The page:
Nicholas K. Geranios
SPOKANE, Wash. — The forested mountains in and around North Cascades National Park in north central Washington state have long been considered prime habitat for threatened grizzly bears, so environmental groups are upset the Trump administration scrapped plans to reintroduce the apex predators there.
U.S. Secretary of the Interior David L. Bernhardt this week announced his agency will not conduct the environmental impact statement needed to move forward with the idea.
That drew rebukes from conservation groups, who have worked for decades to grow the tiny population of about 10 grizzlies in the vast North Cascades, where writer Jack Kerouac spent the summer of 1956 as a lookout for wildfires.
"Grizzlies have been an integral part of the North Cascades ecosystem for 20,000 years but are now one of the most threatened populations in North America,'' said Rob Smith, northwest director of the National Parks Conservation Association. "This purely political decision ignores science, Park Service recommendations and overwhelming public support."
He noted that former Interior Secretary Ryan Zinke supported grizzly recovery efforts there before leaving the Trump administration.
In 2015, under President Barack Obama, the federal government began an environmental impact statement planning process on restoring the bears in the North Cascades.
Grizzly bears play a vital environmental role in the park and the broader ecosystem, Smith said. But there have been no verified sightings in the region in several years, raising concerns about their survival.
While Bernhardt pointed to local opposition to introducing bears into the North Cascades, Smith said a majority of Washington residents have supported the proposal in the past.
The Center for Biological Diversity also called the decision political.
"Grizzly bears only occupy less than 5 percent of their historic range, and the North Cascades presents prime habitat for grizzly bears,'' said Andrea Zaccardi, an attorney with the group. "Their recovery there is critical to the overall recovery of grizzly bears in the U.S."
The center contends the North Cascades could support more than 700 grizzly bears over 9,000 square miles of habitat. About 41 percent of the recovery zone is within the national park, and about 72 percent has no motorized access.
But Rep. Dan Newhouse, a Republican who represents central Washington state in Congress, said local residents don't want a larger population of grizzlies there.
"This announcement is welcomed by my constituents in central Washington who have consistently shared my same concerns about introducing an apex predator into the North Cascades," Newhouse said.
Bernhardt's announcement came at a meeting in Omak, Washington, 100 miles east of the national park, where opposition to the bears is strong.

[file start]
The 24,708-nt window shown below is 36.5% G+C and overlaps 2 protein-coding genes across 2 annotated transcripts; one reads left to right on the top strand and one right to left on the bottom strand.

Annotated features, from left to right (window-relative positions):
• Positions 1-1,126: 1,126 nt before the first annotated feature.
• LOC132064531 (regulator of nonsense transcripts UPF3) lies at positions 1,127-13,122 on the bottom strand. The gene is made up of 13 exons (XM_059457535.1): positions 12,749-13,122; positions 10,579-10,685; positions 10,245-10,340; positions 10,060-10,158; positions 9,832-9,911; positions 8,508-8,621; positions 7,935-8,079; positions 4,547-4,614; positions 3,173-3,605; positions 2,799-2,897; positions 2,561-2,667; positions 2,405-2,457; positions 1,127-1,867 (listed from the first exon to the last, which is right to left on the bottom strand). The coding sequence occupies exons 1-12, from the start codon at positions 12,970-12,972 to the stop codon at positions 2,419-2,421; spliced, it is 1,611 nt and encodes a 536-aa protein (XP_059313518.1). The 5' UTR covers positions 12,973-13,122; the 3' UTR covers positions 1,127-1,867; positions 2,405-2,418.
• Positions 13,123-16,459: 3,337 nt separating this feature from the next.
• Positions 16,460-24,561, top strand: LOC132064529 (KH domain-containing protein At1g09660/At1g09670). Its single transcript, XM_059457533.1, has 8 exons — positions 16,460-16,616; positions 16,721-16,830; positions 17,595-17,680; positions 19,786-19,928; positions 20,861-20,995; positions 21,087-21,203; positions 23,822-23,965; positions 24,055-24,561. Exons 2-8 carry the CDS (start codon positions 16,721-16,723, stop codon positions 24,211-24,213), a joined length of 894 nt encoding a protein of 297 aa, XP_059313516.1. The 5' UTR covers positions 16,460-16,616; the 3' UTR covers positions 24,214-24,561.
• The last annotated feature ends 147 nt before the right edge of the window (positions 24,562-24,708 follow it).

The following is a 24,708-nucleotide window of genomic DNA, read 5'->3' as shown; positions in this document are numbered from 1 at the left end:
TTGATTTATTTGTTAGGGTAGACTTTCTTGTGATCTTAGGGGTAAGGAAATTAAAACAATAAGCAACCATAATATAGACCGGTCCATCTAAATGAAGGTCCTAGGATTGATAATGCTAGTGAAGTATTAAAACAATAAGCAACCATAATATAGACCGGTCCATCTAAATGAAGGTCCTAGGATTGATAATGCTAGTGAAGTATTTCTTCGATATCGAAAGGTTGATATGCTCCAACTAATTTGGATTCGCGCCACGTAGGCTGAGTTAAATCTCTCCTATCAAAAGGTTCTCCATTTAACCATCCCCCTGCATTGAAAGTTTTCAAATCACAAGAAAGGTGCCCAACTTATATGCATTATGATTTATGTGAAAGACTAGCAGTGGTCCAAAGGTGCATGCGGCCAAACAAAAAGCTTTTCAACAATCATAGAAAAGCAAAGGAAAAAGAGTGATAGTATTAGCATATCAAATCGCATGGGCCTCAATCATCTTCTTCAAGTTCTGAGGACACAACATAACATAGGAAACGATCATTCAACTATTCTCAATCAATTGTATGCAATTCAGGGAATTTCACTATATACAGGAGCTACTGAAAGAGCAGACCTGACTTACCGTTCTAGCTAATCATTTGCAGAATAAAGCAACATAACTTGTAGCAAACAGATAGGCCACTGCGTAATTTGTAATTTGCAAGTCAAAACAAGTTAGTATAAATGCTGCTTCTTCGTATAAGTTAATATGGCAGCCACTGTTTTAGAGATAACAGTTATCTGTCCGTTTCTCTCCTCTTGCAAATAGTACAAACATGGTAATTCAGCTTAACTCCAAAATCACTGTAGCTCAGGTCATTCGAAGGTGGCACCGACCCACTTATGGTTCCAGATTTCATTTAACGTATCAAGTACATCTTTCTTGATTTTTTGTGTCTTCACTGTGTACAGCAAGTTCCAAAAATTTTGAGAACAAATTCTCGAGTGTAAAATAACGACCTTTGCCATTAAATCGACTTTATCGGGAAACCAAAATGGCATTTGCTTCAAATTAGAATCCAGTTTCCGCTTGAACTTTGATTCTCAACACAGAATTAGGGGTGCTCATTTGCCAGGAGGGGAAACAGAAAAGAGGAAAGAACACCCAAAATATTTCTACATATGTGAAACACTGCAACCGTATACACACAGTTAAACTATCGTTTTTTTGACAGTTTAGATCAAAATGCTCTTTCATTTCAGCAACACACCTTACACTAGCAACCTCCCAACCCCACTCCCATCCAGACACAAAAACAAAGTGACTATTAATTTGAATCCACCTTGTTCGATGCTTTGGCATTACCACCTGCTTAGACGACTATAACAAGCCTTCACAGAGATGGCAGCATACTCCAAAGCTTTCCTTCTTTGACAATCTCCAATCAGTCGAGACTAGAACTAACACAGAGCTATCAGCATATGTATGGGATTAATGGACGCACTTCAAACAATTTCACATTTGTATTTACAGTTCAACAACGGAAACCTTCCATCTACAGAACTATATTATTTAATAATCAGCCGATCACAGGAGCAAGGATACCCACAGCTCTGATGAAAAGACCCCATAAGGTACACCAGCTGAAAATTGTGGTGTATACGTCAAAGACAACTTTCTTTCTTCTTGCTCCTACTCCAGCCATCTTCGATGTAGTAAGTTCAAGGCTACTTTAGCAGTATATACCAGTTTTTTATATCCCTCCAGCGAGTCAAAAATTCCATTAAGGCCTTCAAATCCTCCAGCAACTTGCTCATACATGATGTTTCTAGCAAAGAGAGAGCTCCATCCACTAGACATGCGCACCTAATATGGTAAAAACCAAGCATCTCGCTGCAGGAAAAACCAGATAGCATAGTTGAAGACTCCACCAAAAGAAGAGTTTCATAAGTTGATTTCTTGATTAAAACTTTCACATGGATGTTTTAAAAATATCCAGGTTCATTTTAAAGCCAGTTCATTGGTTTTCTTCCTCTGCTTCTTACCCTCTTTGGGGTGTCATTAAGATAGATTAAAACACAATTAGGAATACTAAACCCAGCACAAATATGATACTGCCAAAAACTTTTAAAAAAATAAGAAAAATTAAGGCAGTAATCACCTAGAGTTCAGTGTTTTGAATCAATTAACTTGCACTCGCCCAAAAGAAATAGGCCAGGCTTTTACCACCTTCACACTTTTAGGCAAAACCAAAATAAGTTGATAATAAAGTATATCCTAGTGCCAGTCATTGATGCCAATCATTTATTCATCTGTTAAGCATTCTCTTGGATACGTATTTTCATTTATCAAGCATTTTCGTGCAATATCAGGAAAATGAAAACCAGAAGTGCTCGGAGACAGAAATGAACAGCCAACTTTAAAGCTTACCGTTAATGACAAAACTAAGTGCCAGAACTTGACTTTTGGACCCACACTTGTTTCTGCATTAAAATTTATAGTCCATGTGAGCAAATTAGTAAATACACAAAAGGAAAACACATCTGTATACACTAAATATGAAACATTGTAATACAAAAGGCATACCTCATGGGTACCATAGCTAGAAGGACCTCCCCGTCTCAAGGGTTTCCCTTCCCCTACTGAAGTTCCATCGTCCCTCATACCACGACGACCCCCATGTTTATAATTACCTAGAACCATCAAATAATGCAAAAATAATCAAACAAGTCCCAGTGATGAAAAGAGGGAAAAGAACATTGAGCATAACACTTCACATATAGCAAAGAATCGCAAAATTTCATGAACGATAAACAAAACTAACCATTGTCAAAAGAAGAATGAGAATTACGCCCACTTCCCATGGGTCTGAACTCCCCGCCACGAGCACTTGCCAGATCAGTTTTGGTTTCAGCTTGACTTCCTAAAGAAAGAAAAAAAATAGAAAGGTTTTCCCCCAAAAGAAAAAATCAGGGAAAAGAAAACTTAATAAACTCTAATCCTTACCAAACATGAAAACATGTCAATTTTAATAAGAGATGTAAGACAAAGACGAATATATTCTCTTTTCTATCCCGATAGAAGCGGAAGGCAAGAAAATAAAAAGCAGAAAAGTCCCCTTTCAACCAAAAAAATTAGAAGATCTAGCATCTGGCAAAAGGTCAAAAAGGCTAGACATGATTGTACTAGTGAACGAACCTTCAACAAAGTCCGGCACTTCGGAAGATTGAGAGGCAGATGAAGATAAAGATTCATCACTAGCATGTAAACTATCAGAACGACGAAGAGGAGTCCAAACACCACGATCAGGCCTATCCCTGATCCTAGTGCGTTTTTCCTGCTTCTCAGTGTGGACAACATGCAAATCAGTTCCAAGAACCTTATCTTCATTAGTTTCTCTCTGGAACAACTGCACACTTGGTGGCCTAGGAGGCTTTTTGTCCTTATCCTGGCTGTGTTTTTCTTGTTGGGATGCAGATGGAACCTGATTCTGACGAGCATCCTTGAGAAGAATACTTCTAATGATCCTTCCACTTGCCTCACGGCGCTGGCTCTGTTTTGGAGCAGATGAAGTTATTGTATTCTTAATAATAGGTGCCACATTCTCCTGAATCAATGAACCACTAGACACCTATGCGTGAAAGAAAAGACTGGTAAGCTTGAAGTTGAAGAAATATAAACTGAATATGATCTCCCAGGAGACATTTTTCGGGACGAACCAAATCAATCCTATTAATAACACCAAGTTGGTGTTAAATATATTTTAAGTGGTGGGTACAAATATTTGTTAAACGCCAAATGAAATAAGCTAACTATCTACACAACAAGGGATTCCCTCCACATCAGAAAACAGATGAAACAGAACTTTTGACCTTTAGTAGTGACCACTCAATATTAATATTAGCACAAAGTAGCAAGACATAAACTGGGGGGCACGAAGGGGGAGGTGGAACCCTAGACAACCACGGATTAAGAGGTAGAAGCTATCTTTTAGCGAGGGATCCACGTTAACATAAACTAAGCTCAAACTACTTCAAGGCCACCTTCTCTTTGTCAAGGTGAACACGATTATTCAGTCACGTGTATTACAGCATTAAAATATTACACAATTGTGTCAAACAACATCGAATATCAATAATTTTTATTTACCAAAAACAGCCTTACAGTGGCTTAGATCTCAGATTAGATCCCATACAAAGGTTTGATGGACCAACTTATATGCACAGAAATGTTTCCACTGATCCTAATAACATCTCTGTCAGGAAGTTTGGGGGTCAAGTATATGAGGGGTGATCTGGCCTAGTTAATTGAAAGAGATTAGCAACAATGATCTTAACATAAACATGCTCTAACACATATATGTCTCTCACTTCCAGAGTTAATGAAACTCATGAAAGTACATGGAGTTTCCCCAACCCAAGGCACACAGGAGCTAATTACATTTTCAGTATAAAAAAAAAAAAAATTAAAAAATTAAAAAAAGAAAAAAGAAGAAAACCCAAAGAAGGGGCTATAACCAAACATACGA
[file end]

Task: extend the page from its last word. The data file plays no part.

Bernhardt said the Trump administration will continue to focus on growing grizzly bear populations across their existing range, which includes parts of Montana, Wyoming, Idaho and eastern Washington state.
The recovery of grizzly bears in the lower 48 states is already an amazing success story, the agency said.
The Greater Yellowstone Ecosystem has been the primary focus of grizzly recovery efforts to date, and grizzly populations have increased to about 700 bears there since the animals were listed as threatened under the Endangered Species Act in 1975.
The environmental group Conservation Northwest was disappointed by the decision, but did not think it was the final word on the bears.
"We are still confident they will be restored there," spokesman Chase Gunnell said.
Federal grizzly bear recovery plans are mandated by the Endangered Species Act and require grizzly recovery in the North Cascades, Gunnell said.
It is the largest federally designated Grizzly Bear Recovery Zone and the only such zone outside the Rocky Mountains, he said.
North Cascades National Park and surrounding back country areas also receive far fewer visitors each year than places such as Yellowstone or Glacier national parks, where the majority of the nation's grizzlies roam, Gunnell said.
Despite the excellent habitat, recovery of the animals in the North Cascades will require that some bears be imported into the back country, Gunnell said.
Given their isolation from other grizzly populations, their very slow reproductive rate and other constraints, the tiny population of North Cascades grizzly bears is considered the most at-risk bear population in the United States, Gunnell said.
Grizzly bears were listed as a threatened species in 1975. They have slowly regained territory and increased in numbers in the ensuing decades.
An estimated 50,000 bears once roamed the lower 48. Government-sponsored programs led to most being poisoned, shot and trapped by the 1930s. Now the largest concentration of grizzlies, numbering less than 1,800, are around Montana's Glacier National Park and around Yellowstone National Park.
Grizzlies did win a victory over the Trump administration on Wednesday. A U.S. appeals court ruled that a federal judge was right to restore protections for grizzly bears in the Yellowstone region of the Rocky Mountains, after federal officials sought to turn over management of the animals to states that would have allowed them to be hunted.